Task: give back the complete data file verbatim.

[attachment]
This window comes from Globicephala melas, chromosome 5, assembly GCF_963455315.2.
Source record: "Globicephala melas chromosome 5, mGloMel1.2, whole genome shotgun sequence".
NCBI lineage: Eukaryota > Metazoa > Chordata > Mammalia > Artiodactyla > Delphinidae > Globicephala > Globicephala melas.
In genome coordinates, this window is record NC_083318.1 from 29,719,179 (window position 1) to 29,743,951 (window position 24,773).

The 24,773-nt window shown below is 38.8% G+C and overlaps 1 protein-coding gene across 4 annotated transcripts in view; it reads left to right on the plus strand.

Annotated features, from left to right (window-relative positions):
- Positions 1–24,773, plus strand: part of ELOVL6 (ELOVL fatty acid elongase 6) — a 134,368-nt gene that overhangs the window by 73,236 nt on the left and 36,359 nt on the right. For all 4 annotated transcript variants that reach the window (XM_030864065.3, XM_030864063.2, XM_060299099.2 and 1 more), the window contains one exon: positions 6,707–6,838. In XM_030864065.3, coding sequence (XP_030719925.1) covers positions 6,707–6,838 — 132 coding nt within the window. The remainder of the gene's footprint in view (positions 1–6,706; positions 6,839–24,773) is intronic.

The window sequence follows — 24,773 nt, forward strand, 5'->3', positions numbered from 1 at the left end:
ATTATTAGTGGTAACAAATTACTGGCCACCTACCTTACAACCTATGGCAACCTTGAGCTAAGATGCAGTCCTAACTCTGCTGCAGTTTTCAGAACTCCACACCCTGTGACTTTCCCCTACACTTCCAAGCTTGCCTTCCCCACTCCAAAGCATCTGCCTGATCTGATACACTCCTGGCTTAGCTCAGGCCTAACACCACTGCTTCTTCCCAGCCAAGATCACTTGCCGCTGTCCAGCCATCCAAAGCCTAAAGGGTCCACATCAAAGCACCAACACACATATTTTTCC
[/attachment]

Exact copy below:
This window comes from Globicephala melas, chromosome 5, assembly GCF_963455315.2.
Source record: "Globicephala melas chromosome 5, mGloMel1.2, whole genome shotgun sequence".
NCBI lineage: Eukaryota > Metazoa > Chordata > Mammalia > Artiodactyla > Delphinidae > Globicephala > Globicephala melas.
In genome coordinates, this window is record NC_083318.1 from 29,719,179 (window position 1) to 29,743,951 (window position 24,773).

The 24,773-nt window shown below is 38.8% G+C and overlaps 1 protein-coding gene across 4 annotated transcripts in view; it reads left to right on the plus strand.

Annotated features, from left to right (window-relative positions):
- Positions 1–24,773, plus strand: part of ELOVL6 (ELOVL fatty acid elongase 6) — a 134,368-nt gene that overhangs the window by 73,236 nt on the left and 36,359 nt on the right. For all 4 annotated transcript variants that reach the window (XM_030864065.3, XM_030864063.2, XM_060299099.2 and 1 more), the window contains one exon: positions 6,707–6,838. In XM_030864065.3, coding sequence (XP_030719925.1) covers positions 6,707–6,838 — 132 coding nt within the window. The remainder of the gene's footprint in view (positions 1–6,706; positions 6,839–24,773) is intronic.

The window sequence follows — 24,773 nt, forward strand, 5'->3', positions numbered from 1 at the left end:
ATTATTAGTGGTAACAAATTACTGGCCACCTACCTTACAACCTATGGCAACCTTGAGCTAAGATGCAGTCCTAACTCTGCTGCAGTTTTCAGAACTCCACACCCTGTGACTTTCCCCTACACTTCCAAGCTTGCCTTCCCCACTCCAAAGCATCTGCCTGATCTGATACACTCCTGGCTTAGCTCAGGCCTAACACCACTGCTTCTTCCCAGCCAAGATCACTTGCCGCTGTCCAGCCATCCAAAGCCTAAAGGGTCCACATCAAAGCACCAACACACATATTTTTCC